What’s causing California’s ocean waves to glow?

CALIFORNIA (KTLA) — Earlier this week, a photographer and videographer captured boogie boarders surfing some bioluminescent waves in Huntington Beach. The glow from the waves is a result of algae that is disturbed at night and causes bioluminescence.

Nate Jaros, senior director of fish and invertebrates at the Aquarium of the Pacific told KTLA that the microalgae, called a dinoflagellate, is associated with a red tide and gives the water a red-colored tint during the day while creating a bioluminescent glow when disturbed at night.

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“It’s the same type of organism when you have a red tide, which gives the water kind of an orangish brown, red kind of tint when they are in high density during the day,” he said. “But at night when disturbed, they produce bioluminescence. So when there’s a lot of agitation in the surf, it can activate that bioluminescence which makes the waves appear to be glowing.”

The microalgae always exists in the water, but during the summer when the water is warmer and contains more nutrients, the algae blooms, their population increases, and they are more dense.

Bioluminescent waves at a beach in SoCal (KTLA)
Bioluminescent waves at a beach in SoCal (KTLA)

“The growth is associated with increased nutrients in the water, which can be a number of things such as increased runoff after rainstorms, or really anything that’s going to build up the nutrients like the nitrogen and the phosphorus,” Jaros said. “When those conditions are right, and the water temperature is right, it creates these kinds of scenarios where they’re more common, seasonally, like the late summer when the waters are a bit warmer.”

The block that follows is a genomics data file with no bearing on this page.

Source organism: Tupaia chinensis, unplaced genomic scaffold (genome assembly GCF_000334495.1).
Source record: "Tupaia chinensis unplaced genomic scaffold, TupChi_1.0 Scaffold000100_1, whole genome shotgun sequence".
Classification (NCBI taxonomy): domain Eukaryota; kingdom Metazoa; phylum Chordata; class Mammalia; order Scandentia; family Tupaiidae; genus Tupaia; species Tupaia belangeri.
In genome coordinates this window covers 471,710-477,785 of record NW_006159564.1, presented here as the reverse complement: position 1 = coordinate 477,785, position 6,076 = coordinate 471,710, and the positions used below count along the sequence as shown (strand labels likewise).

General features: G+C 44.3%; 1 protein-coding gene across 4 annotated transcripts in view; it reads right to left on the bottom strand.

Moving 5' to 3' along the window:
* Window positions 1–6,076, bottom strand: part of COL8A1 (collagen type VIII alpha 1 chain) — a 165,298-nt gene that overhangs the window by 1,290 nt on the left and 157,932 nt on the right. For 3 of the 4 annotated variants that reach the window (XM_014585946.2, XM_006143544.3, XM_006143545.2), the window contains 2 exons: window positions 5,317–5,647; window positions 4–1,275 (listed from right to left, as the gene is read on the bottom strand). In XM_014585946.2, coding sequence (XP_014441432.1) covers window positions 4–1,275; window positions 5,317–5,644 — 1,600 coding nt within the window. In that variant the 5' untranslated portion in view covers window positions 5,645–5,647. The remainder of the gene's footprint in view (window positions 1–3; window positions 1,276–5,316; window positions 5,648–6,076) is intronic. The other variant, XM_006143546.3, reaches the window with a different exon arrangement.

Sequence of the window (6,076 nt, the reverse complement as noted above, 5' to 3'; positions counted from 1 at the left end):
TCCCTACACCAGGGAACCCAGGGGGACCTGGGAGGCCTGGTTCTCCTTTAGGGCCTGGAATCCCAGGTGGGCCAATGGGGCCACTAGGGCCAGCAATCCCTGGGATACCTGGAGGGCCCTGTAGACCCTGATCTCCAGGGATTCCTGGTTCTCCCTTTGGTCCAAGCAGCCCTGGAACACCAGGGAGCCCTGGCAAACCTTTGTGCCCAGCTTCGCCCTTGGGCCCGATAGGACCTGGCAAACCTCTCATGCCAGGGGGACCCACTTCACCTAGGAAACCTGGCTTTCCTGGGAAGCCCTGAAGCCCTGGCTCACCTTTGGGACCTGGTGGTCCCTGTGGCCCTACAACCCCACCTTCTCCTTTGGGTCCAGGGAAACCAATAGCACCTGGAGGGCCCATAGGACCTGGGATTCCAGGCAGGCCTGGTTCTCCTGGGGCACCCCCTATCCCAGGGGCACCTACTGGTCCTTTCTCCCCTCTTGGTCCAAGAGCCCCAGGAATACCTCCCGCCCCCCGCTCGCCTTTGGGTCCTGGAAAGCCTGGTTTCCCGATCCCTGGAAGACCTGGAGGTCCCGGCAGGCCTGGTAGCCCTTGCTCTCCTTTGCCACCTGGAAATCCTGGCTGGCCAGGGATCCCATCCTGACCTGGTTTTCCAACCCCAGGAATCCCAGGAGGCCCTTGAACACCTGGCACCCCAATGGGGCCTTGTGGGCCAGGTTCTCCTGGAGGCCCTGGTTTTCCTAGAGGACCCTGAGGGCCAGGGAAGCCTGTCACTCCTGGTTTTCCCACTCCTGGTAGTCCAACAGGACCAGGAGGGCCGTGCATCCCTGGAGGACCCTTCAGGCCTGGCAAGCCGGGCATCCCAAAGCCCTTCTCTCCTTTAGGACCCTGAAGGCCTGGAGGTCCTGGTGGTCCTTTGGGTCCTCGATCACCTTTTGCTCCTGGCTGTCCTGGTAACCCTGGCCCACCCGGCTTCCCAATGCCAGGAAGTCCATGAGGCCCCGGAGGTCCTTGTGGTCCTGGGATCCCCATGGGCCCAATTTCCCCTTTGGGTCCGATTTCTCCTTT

Although this type of dinoflagellate is known for producing toxins, it doesn’t produce as many toxins in Southern California as in other areas like the Mediterranean. Some people, however, can be reactive to it, and can experience skin-related issues and irritation.

“There’s no health advisories that go out when the red tides are present here in Southern California, but some people can be reactive. So it’s enter at your own risk,” Jaros said.

Jaros says the bioluminescent glow in the waves is very faint and is best seen when it’s really dark at night.

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